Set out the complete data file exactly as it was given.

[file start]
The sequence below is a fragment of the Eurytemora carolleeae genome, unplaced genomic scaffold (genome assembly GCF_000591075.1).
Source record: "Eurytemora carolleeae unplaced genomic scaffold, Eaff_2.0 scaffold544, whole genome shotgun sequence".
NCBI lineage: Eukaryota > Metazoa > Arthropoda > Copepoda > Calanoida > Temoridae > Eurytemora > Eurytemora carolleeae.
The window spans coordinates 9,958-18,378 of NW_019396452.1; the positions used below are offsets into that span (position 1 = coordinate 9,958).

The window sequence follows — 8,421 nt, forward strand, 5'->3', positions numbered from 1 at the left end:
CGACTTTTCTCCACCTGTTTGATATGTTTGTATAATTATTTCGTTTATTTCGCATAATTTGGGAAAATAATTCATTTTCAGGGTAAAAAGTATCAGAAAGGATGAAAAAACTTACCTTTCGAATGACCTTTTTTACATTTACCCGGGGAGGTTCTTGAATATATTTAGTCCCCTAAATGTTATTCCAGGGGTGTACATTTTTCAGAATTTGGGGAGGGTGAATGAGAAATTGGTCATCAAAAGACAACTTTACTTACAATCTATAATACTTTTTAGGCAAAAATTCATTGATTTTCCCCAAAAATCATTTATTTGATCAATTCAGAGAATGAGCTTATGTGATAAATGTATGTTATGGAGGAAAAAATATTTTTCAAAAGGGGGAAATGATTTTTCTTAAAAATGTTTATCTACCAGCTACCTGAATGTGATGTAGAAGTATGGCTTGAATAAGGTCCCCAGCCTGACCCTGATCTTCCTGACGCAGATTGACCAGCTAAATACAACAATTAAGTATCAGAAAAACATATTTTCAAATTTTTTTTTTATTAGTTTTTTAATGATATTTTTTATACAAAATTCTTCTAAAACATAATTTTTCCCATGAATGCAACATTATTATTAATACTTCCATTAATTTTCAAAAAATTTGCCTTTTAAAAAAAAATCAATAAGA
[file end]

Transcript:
The sequence below is a fragment of the Eurytemora carolleeae genome, unplaced genomic scaffold (genome assembly GCF_000591075.1).
Source record: "Eurytemora carolleeae unplaced genomic scaffold, Eaff_2.0 scaffold544, whole genome shotgun sequence".
NCBI lineage: Eukaryota > Metazoa > Arthropoda > Copepoda > Calanoida > Temoridae > Eurytemora > Eurytemora carolleeae.
The window spans coordinates 9,958-18,378 of NW_019396452.1; the positions used below are offsets into that span (position 1 = coordinate 9,958).

The window sequence follows — 8,421 nt, forward strand, 5'->3', positions numbered from 1 at the left end:
CGACTTTTCTCCACCTGTTTGATATGTTTGTATAATTATTTCGTTTATTTCGCATAATTTGGGAAAATAATTCATTTTCAGGGTAAAAAGTATCAGAAAGGATGAAAAAACTTACCTTTCGAATGACCTTTTTTACATTTACCCGGGGAGGTTCTTGAATATATTTAGTCCCCTAAATGTTATTCCAGGGGTGTACATTTTTCAGAATTTGGGGAGGGTGAATGAGAAATTGGTCATCAAAAGACAACTTTACTTACAATCTATAATACTTTTTAGGCAAAAATTCATTGATTTTCCCCAAAAATCATTTATTTGATCAATTCAGAGAATGAGCTTATGTGATAAATGTATGTTATGGAGGAAAAAATATTTTTCAAAAGGGGGAAATGATTTTTCTTAAAAATGTTTATCTACCAGCTACCTGAATGTGATGTAGAAGTATGGCTTGAATAAGGTCCCCAGCCTGACCCTGATCTTCCTGACGCAGATTGACCAGCTAAATACAACAATTAAGTATCAGAAAAACATATTTTCAAATTTTTTTTTTATTAGTTTTTTAATGATATTTTTTATACAAAATTCTTCTAAAACATAATTTTTCCCATGAATGCAACATTATTATTAATACTTCCATTAATTTTCAAAAAATTTGCCTTTTAAAAAAAAATCAATAAGA